Last week, I told you about three conferences that I thought were worth your time and attention (and my readers added a few more in the comments section!). One of the conferences I mentioned was the Secret Service Summit.
I had a chance to run some questions by the event's founder, John DiJulius. I think you'll find his take thought-provoking.
Drew: Why do so few companies truly offer exceptional customer service?
John: The view customer service as an expense rather than an asset, yet in down economies, the only businesses surviving with long term sustainability are the ones that focus on making the customer experience their competitive advantage. A company’s strongest asset in any economy is customer loyalty.
Drew: What are the top 10 obstacles to providing great customer service?
- Lack of service aptitude.
- Decline in people skills.
- Inability in connecting employees’ jobs and their importance to success of the company.
- Poor hiring standards.
- Lack of experiential training.
- Not letting employees have input on systems.
- Failure to implement and execute consistently.
- Lack of a strong employee culture.
- Lack of measurements and accountability.
- Focus on artificial growth.
Drew: Some suggest that you either have the customer service gene or not. Can it be taught and if so, what are the keys to successfully teaching it?
John: I disagree, most people have low service aptitude when they enter the world of business, because service aptitude is based on one’s life experiences & previous work experiences.
Front line employees do not make enough to drive Mercedes Benz, fly first class, or stay at five star hotels, yet leaders expect those same people to provide a world class experience. They do not have clue what truly world class is.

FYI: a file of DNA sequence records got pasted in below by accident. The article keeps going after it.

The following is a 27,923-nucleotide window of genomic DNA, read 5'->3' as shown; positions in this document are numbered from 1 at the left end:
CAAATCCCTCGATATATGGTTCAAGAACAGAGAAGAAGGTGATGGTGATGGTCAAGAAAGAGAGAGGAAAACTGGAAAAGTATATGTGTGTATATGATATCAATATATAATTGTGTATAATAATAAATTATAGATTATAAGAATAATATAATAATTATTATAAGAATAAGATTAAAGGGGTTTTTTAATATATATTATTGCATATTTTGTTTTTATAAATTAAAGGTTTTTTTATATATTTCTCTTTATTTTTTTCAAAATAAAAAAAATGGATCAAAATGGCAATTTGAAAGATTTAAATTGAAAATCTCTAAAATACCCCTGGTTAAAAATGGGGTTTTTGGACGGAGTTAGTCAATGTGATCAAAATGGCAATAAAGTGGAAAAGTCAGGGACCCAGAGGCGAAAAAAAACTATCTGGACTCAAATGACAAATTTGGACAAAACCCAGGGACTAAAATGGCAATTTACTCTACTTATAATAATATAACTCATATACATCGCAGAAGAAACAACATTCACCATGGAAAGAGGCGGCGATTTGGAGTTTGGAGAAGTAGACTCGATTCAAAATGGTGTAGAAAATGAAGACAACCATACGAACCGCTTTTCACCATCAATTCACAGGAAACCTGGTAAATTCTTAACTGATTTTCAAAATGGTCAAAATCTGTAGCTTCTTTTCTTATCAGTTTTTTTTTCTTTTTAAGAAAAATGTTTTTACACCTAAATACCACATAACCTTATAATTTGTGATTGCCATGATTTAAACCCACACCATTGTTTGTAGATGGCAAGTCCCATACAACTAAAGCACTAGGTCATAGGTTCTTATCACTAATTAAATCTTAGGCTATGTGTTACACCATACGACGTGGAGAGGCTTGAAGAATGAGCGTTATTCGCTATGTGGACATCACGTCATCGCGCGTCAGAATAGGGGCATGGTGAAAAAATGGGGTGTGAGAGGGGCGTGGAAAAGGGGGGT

Service Aptitude: A person’s ability to recognize opportunities to exceed customer’s expectations, regardless of the circumstances.
It is companies & managers responsibility to elevate and dictate new and existing employees Service Aptitude through soft skill training and constant awareness to what world class looks like.
Drew: What do you find to be most surprising when you think about incredible customer service?
John: When someone anticipates your needs before you are even aware of it and when someone handles a challenge even when it is not their fault.
Drew: How will someone be different after they attend the Secret Service Summit?
John: The Secret Service Summit is about creating a customer service revolution, which is; A radical overthrow of conventional business mentality designed to transform what employees and customers experience. This shift produces a culture that permeates into people’s personal lives, at home and in the community, which in turn provides the business with higher sales, morale and brand loyalty– making price irrelevant.
So what do you think? Is he right? Do you think everyone can be taught how to deliver exceptional customer service or is there an innate gift that makes some people remarkable and others just passable?